simple tasks: Quick AIR application thrown together using HTML and JavaScript.

buzzword: Still in private betas. Originally build in Flex as an online word processor. Created an entire text rendering engine in AS3 (possible because of the speed of AVM2). Document sharing, comments, fully WYSIWYG editing, and online/offline synchronizing.

Adobe Media Player: New way to deliver video content to users through channels. Registry of publicly available AIR applications. People are encouraged to add links to their application.

At the upcoming MAX conference (more information below) Adobe will release Beta 2 of AIR and announce the winners of AIR Dev Derby contest. There is still time to enter the derby, deadline September 5, 2007.

If you can only make it to one conference, the MAX conference September 30 - October 3, 2007 in Chicago is highly recommended.

Tags: air flex onair2007boston

August 31, 2007

on AIR Bus Tour Boston: Taking apart the bus

Mike Chambers gave a talk about some of the technology being used on the tour bus. Using AIR applications to help track the location, what is going on, and display the information on the web.

Code for all the applications is available from Google code.

AIRTracker: Application that gets GPS info periodically and posts it to the server. The AIR application is passed the GPS coordinates via command line arguments. Uses a program called GPSBabel to get the GPS information. Command line arguments are handled through an invoke event., handler);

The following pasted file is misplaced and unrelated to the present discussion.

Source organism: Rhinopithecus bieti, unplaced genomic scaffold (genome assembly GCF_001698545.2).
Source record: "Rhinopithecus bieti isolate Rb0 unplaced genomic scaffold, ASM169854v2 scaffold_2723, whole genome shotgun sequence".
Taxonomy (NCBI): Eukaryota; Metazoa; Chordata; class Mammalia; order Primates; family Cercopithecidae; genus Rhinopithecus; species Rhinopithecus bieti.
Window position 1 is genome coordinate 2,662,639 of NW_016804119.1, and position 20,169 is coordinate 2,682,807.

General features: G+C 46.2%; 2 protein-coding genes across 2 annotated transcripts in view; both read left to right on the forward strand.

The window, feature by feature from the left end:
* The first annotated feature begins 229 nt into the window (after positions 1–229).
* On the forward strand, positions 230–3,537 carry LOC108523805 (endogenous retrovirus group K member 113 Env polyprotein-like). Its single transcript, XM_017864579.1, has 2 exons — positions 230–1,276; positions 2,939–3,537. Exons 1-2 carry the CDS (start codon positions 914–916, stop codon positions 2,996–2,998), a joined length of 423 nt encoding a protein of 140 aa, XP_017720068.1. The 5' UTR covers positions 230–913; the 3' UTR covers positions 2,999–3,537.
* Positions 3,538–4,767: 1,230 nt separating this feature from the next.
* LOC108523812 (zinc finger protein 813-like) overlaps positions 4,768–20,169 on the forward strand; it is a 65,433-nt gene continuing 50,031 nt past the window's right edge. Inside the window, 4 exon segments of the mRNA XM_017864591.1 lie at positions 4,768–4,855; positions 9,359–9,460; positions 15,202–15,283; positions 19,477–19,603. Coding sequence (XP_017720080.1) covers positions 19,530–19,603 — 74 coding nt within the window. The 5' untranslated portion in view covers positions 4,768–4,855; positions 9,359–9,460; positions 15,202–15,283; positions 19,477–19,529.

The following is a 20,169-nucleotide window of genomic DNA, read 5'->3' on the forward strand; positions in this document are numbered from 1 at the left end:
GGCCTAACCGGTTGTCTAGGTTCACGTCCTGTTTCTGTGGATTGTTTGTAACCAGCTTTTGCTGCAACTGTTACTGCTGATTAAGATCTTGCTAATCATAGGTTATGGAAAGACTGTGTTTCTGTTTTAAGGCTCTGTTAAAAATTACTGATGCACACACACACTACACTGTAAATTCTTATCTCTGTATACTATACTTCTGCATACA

If your application is already running, the handler will get called again with the new arguments. The application queues up GPS point data to handle server up/down and connection online/offline. Stores them in a local file using binary serialization of the AS3 array. It waits for ACK from server before removing data from the array. In order to serialize the custom class in the array you need to add metadata to the class.


He pointed out that there is no compile time checking so you could type the class name wrong. Showed an example using SocketMonitor to do a low level check for connectivity. The application demonstrates a common pattern of queuing and saving data locally and pushing the data up to server as connectivity is available. Handles both connectivity issues and application crashes. Shows a good robust application. Application and server interaction is easy since there is a single source of data which removes the need to handle conflict resolution.

He next showed pictures of the hardware on the bus. The hardware for grabbing the GPS coordinates was a Garmin GPS 18, which is a hockey puck sized device that attaches to the top of your vehicle.

AIRSnapshot: Application that every minute takes a picture (JPG format), geo encodes it, and uploads it to Flickr with appropriate tags. Application shows handling bigger data and multiple queues. It has to go to the server twice, first to upload the picture and a second time to add the geo tags.

flump: Application that downloads all of your raw Flickr images. Used this to pull all of the pictures from the bus and put them together into a movie available on The Flex Blog.